Jun 27, 2018

Rubio steps up campaign against China

Photo: Chip Somodevilla/Getty Images

Senator Marco Rubio will introduce a bill Wednesday that would bar Chinese-owned companies from qualifying for small business assistance.

The big picture: It's another move in Rubio's campaign to curb Chinese influence. He's recently sounded the alarm on issues ranging from intellectual property theft to human rights violations.

Timing: The bill comes as the Trump administration is reportedly gearing up to limit Chinese companies' ability to invest in U.S. tech companies.

The details:

  • The bill includes businesses that are headquartered in China, are owned by Chinese entities, or have at least 25% of their voting stock owned by Chinese investors.
  • Under current law, any small business that legally operates in the U.S. could qualify for grants or loans under small business assistance.
  • Why it matters: The bill would ensure that money intended to stimulate the growth of American businesses does not go to Chinese-owned firms.

One more thing: Rubio is also adding language to multiple appropriations bills that would ban federal agencies from buying products from ZTE — a Chinese telecom giant that has repeatedly violated U.S. sanctions and has been labeled a national security threat by the Pentagon.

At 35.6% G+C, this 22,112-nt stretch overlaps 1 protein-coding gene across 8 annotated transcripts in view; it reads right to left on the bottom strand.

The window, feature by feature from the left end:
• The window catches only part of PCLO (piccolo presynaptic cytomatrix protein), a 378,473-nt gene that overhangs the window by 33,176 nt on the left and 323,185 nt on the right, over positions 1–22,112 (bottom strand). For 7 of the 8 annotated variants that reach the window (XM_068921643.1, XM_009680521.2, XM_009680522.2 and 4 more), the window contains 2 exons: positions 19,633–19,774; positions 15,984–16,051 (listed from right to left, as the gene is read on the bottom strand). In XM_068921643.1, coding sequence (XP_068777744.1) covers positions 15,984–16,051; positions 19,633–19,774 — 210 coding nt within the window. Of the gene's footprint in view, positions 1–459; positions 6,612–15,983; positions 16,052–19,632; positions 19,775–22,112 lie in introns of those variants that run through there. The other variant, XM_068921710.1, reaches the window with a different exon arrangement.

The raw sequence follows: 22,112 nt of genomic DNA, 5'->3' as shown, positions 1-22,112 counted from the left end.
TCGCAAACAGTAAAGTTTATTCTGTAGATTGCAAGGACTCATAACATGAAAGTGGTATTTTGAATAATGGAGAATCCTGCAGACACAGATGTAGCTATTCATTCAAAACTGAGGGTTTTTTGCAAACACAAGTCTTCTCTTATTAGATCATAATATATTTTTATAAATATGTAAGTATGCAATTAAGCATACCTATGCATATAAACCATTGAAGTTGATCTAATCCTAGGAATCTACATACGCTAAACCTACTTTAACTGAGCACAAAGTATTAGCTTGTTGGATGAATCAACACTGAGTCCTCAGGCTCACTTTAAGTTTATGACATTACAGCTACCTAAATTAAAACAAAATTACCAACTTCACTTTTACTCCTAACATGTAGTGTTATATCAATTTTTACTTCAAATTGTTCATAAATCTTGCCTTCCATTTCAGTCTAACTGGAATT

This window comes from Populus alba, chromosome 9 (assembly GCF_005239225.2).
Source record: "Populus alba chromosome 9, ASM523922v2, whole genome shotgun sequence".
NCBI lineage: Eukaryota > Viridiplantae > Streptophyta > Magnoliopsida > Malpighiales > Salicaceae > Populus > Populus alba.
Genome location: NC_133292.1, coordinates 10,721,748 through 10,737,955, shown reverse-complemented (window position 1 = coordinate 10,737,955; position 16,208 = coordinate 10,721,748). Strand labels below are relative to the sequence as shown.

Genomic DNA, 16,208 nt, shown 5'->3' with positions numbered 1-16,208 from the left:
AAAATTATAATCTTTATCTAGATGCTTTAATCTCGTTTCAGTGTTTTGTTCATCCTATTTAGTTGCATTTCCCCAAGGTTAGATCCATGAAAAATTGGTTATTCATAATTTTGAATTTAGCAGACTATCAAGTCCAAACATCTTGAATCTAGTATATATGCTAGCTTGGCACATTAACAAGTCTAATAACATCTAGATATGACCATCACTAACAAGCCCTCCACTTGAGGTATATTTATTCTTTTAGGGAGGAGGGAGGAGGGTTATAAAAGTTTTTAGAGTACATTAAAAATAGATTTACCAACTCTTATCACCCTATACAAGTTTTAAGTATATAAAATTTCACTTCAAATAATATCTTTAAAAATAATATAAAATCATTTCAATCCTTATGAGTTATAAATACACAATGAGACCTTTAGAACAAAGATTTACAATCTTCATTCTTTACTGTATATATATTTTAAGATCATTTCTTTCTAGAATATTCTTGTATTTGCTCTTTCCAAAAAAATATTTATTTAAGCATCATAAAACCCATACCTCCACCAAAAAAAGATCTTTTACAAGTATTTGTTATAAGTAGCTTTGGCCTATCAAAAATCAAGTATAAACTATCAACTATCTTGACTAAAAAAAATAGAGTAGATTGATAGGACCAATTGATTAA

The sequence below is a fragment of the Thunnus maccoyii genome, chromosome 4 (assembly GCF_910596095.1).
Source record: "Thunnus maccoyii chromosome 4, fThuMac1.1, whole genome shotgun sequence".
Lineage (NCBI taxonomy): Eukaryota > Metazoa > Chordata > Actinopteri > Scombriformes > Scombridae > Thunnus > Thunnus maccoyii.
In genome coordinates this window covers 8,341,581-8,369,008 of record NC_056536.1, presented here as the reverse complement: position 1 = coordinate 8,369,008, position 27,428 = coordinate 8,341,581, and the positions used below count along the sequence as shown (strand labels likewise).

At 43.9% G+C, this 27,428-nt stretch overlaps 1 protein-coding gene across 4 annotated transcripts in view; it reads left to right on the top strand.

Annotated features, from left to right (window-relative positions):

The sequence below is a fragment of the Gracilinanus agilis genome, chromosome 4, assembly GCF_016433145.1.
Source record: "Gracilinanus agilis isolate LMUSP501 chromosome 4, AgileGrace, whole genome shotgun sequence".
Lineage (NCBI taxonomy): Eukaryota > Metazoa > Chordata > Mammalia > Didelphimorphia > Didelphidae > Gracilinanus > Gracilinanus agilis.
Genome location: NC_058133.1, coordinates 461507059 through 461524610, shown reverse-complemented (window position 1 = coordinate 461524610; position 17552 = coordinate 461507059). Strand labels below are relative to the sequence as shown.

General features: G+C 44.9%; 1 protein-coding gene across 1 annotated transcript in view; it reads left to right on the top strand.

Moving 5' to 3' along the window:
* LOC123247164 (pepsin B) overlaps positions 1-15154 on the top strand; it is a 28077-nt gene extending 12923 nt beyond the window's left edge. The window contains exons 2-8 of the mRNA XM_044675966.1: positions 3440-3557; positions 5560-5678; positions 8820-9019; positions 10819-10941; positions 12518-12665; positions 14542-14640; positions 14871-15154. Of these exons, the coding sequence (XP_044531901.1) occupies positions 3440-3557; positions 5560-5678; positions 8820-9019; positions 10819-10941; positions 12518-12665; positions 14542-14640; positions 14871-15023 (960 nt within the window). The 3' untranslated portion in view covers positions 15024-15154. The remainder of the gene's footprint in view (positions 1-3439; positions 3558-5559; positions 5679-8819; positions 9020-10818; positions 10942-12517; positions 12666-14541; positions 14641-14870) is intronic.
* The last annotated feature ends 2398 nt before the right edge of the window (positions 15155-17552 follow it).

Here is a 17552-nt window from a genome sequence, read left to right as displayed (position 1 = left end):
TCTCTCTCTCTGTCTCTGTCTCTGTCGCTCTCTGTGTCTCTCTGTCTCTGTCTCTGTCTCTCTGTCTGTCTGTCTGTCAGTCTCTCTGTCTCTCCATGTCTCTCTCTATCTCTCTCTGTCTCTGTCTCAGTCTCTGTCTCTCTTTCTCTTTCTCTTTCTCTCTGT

The backdrop: Rubio has been a vocal opponent of President Trump's deal to save ZTE from a Commerce Department ban, which stopped American companies from selling parts to it. He supported the Senate's vote to reinstate the ban.

Go deeper

Democrats demand new Russia sanctions over 2020 election interference

Putin and Trump. Photo: Kremlin Press Office/Handout/Anadolu Agency/Getty Images

Senate Democratic leaders will send a letter to Secretary of State Mike Pompeo and Treasury Secretary Steven Mnuchin on Monday afternoon demanding they sanction Russia — and potentially Russian President Vladimir Putin himself — for attempting to influence the 2020 presidential election.

Why it matters: The letter follows reports that a senior intelligence official briefed Congress that Russia is again interfering in the November election to help Trump. White House national security adviser Robert O'Brien repeatedly rejected that assessment on Sunday, and CNN later reported that the briefer may have overstated the intelligence community's evidence about Russia's goals.

Private equity returns fell behind stocks over the past decade

Illustration: Aïda Amer/Axios

U.S. private equity returns fell just below S&P 500 returns for the 10-year period ending last June, according to a report released Monday morning by Bain & Company.

Why it matters: Private equity markets itself as beating public markets over long-term time horizons, and usually providing an illiquidity premium to boot. These new performance figures not only dent such claims, but provide fresh ammunition to critics of public pension investment in private equity funds.